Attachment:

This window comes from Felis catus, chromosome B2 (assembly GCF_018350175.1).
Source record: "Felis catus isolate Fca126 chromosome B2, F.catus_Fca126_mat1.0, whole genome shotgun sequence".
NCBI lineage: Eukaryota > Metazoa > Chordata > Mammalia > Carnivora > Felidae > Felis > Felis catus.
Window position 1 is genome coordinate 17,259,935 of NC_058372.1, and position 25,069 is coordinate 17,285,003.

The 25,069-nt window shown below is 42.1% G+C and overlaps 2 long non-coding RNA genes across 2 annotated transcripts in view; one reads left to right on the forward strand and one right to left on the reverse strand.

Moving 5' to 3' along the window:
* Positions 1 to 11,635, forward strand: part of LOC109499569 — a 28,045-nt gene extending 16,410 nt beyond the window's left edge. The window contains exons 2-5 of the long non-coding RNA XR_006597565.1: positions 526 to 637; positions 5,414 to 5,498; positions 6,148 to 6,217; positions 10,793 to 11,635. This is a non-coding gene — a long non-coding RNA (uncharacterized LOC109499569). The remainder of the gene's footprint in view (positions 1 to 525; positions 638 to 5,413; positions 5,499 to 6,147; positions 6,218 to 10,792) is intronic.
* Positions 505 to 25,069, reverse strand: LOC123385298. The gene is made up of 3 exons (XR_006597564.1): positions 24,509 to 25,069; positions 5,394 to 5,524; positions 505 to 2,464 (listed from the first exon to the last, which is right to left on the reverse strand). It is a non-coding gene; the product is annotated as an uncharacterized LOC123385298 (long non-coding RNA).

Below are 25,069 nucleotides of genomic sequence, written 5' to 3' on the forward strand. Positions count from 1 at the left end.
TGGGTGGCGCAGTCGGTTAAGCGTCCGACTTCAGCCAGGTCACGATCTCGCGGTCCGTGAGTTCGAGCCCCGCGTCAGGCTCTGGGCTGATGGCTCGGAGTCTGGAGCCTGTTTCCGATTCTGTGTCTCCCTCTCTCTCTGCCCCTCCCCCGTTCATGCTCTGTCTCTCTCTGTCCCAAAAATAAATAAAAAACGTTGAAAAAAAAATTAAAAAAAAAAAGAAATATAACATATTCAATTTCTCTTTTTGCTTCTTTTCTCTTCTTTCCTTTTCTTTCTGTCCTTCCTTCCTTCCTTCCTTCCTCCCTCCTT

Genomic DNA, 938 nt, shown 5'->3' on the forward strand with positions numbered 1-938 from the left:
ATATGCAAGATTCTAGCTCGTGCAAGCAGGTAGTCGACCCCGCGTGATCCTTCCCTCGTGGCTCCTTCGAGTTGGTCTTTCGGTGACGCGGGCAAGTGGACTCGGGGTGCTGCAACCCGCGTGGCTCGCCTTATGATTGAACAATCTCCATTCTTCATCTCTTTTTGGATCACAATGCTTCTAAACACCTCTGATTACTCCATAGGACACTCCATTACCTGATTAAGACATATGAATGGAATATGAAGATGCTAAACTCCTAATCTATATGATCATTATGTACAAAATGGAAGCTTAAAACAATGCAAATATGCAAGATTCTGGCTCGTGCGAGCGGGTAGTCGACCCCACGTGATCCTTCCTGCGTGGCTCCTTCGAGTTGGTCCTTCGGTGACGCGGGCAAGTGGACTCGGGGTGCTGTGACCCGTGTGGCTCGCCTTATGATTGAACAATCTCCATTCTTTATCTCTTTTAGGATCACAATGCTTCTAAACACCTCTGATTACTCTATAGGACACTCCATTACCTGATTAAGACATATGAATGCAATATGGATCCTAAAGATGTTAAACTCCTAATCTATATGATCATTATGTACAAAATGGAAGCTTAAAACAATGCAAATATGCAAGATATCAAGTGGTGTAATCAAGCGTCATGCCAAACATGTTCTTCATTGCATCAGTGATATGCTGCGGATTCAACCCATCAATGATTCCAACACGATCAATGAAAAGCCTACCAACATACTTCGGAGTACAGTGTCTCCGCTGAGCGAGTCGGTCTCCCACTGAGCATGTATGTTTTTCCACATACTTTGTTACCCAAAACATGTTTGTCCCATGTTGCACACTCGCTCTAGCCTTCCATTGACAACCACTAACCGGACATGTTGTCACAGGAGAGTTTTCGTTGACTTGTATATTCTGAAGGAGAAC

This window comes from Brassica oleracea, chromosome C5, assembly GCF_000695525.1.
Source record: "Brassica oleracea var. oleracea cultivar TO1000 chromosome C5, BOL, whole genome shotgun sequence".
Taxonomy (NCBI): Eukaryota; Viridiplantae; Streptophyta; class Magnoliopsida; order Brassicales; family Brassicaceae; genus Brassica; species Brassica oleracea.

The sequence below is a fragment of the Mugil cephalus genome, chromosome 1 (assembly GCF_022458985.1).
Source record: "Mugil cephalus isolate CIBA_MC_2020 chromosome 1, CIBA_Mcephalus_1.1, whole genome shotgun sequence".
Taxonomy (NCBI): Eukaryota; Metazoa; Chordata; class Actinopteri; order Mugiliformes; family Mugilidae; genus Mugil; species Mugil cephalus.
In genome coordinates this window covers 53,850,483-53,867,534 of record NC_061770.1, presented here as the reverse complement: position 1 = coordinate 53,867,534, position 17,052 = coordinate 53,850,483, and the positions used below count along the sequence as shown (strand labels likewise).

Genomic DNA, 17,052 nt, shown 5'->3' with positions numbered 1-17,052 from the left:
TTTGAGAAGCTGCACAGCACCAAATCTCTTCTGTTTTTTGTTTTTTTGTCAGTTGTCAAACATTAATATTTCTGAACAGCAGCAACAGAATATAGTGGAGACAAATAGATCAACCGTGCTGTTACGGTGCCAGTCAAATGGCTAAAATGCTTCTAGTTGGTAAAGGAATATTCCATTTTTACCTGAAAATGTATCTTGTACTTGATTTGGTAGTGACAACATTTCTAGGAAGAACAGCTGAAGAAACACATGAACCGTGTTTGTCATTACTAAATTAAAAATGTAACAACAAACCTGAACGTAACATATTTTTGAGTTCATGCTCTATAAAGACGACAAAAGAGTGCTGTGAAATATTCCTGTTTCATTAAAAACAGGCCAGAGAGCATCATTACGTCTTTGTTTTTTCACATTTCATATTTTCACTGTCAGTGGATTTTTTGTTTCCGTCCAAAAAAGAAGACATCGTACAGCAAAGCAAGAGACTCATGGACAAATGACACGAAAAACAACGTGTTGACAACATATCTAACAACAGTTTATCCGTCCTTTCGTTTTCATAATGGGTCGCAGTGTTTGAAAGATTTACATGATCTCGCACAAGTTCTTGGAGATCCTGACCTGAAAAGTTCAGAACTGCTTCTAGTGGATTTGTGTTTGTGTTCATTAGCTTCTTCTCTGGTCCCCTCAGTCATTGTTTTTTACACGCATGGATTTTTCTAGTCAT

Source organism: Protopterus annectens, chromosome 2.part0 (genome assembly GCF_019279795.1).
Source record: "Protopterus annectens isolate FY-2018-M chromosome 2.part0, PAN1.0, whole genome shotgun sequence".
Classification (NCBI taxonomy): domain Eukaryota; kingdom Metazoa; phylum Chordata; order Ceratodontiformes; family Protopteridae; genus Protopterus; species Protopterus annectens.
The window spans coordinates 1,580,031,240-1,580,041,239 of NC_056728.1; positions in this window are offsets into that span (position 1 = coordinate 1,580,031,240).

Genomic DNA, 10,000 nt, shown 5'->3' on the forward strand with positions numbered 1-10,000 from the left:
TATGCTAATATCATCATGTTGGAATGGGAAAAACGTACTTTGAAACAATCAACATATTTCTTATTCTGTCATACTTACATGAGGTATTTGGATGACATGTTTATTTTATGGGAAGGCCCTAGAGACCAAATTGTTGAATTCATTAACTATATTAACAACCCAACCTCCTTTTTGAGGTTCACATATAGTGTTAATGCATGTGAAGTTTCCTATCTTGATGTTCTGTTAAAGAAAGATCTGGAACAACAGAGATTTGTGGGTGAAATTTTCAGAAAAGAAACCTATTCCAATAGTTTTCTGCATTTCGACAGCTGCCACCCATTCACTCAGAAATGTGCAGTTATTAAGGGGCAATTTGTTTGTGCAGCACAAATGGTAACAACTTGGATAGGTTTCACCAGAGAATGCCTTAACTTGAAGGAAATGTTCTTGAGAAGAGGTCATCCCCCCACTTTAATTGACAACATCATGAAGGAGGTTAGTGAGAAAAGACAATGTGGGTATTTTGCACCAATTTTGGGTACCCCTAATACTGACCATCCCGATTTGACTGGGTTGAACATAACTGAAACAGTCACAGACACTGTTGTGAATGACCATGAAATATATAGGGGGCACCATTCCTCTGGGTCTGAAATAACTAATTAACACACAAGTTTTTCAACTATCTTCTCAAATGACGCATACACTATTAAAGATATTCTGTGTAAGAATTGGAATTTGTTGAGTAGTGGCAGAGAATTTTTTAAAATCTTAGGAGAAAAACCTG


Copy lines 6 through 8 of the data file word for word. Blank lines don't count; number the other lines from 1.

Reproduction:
Moving 5' to 3' along the window:
* Positions 1 to 11,635, forward strand: part of LOC109499569 — a 28,045-nt gene extending 16,410 nt beyond the window's left edge. The window contains exons 2-5 of the long non-coding RNA XR_006597565.1: positions 526 to 637; positions 5,414 to 5,498; positions 6,148 to 6,217; positions 10,793 to 11,635. This is a non-coding gene — a long non-coding RNA (uncharacterized LOC109499569). The remainder of the gene's footprint in view (positions 1 to 525; positions 638 to 5,413; positions 5,499 to 6,147; positions 6,218 to 10,792) is intronic.
* Positions 505 to 25,069, reverse strand: LOC123385298. The gene is made up of 3 exons (XR_006597564.1): positions 24,509 to 25,069; positions 5,394 to 5,524; positions 505 to 2,464 (listed from the first exon to the last, which is right to left on the reverse strand). It is a non-coding gene; the product is annotated as an uncharacterized LOC123385298 (long non-coding RNA).